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For every issue, we draw from the members of the Atlas Fitness staff and team of health and fitness experts to answer your questions on: diet and nutrition, strength and triathlete training, general conditioning, powerlifting, kettlebell sport and conditioning, yoga, and much more. What diet, exercise, and conditioning questions have you always wanted to ask? What information would help you achieve your health, fitness and competition goals? Send your questions to team@atlasfitnessdc.com.

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Difference between Muscular Hypertorophy and Muscular Strength and the Importance of Each

A common question we trainers often get asked is what is the difference between hypertrophy and strength and why is it necessary to work on both? Hypertrophy simply put is the increase of muscle fiber size. Muscle hypertrophy should not be confused with muscle hyperplasia, which is an increase in the number of muscle fibers. Muscle hyperplasia is thought to cease at an early on during development. The increase in muscle tone one undergoes through resistance training comes primarily from hypertrophy, or the increase in muscle fiber size one already had. Strength is how much force that specific muscle or a muscle group can exert in a single effort.

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  • Posted 03.06.17 | Share  


Muscle Groups and Training

By Garrett Giles

To understand muscle groups and how training certain muscle groups can be advantageous to your workout and increase efficiency, we must first understand muscle contraction and muscle recruitment. Skeletal muscle is made up of very small contractile units. There are two types of units: thick filament called myosin and thin filament called actin. These filament slide over each other thus causing a muscular contraction. Myosin has finger like structures that grab onto the actin, and then pulls the actin to cause a contraction. In order for the myosin to attach on the actin a few other processes must happen first. First, an action potential, also called a nerve impulse, is sent to the muscle via the T- tubules, which then releases calcium from the Sarcoplasmic Reticulum. The calcium then binds onto a structure which sits on the actin called troponin. Once calcium is attached to the troponin, tropomyosin, which acts like a cover keeping myosin from attaching, moves allowing myosin to complete the cross-bridge and grab ahold of the actin to then perform a muscle contraction.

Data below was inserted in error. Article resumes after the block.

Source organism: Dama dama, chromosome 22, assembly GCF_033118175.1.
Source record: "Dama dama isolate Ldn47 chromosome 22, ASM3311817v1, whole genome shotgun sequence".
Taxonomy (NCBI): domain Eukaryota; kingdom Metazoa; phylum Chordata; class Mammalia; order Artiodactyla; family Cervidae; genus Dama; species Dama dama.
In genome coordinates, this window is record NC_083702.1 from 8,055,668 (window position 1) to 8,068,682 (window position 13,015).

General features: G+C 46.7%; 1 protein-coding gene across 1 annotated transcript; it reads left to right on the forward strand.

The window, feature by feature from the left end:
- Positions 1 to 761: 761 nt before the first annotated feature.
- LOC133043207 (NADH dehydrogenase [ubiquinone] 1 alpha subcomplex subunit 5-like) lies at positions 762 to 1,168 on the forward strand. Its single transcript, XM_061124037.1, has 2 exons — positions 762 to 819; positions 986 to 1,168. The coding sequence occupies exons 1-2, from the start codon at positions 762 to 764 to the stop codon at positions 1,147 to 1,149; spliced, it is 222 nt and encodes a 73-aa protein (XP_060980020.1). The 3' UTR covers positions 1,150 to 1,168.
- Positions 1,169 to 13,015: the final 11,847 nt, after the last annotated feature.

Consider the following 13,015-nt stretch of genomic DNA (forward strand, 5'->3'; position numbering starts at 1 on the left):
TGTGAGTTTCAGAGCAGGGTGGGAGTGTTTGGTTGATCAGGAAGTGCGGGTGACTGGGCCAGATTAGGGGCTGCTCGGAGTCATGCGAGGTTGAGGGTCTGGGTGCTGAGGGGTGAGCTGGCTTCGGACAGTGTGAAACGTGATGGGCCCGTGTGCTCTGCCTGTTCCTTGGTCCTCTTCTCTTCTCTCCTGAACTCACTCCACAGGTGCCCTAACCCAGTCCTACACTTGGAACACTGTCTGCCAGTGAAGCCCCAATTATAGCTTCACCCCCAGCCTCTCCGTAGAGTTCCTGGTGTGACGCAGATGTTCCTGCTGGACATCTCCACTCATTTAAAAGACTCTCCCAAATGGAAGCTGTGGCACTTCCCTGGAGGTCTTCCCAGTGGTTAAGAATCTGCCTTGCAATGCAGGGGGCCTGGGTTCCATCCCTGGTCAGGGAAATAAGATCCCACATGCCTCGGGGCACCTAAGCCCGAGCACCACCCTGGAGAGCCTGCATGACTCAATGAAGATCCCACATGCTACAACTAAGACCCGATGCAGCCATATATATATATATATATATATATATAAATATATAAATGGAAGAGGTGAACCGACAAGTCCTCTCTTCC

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  • Posted 02.05.17 | Share  


Patience & Community Are Key to Keeping New Year’s Resolutions

On the first, second, third, fourth and fifth of January, you’re committed — so devoted to making real change. 2017 will be the year you start exercising. You’re going to eat healthier and you’re determined to lose weight. You’re excited. You’re ready! But by the ninth, or January 10, the post-holiday slump sets in, and you’re already feeling overwhelmed.

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  • Posted 01.16.17 | Share  


Body Composition Measurements and Why They May Not Be That Important

By Dr. Marc Luko

With the start of a new year comes new fad diets, weight loss programs, and sparked interest in “finally using that exercise bike I bought two years ago.” As a strength and conditioning coach, I am all about individuals meeting their health and fitness goals. With that said, I find that there are some out there that may be looking at the wrong metrics when it comes to determining whether or not they are “fit”, or, losing fat.

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  • Posted 01.02.17 | Share  


You Can (& Should) Still Exercise While on (holiday) Travel

Millions of Americans, more than a few in Washington DC are packing their bags and making travel plans home to spend Christmas with family; maybe you’re among them, and maybe you’re looking forward to a few days to rest, recharge, and relax.

Enjoy. You’ve earned it! But don’t let that hard work end now. Plan to eat a healthy breakfast; avoid excessive alcohol consumption; take a small piece of pie, or say no to dessert altogether; and always, always stick to your exercise routine.

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  • Posted 12.26.16 | Share  


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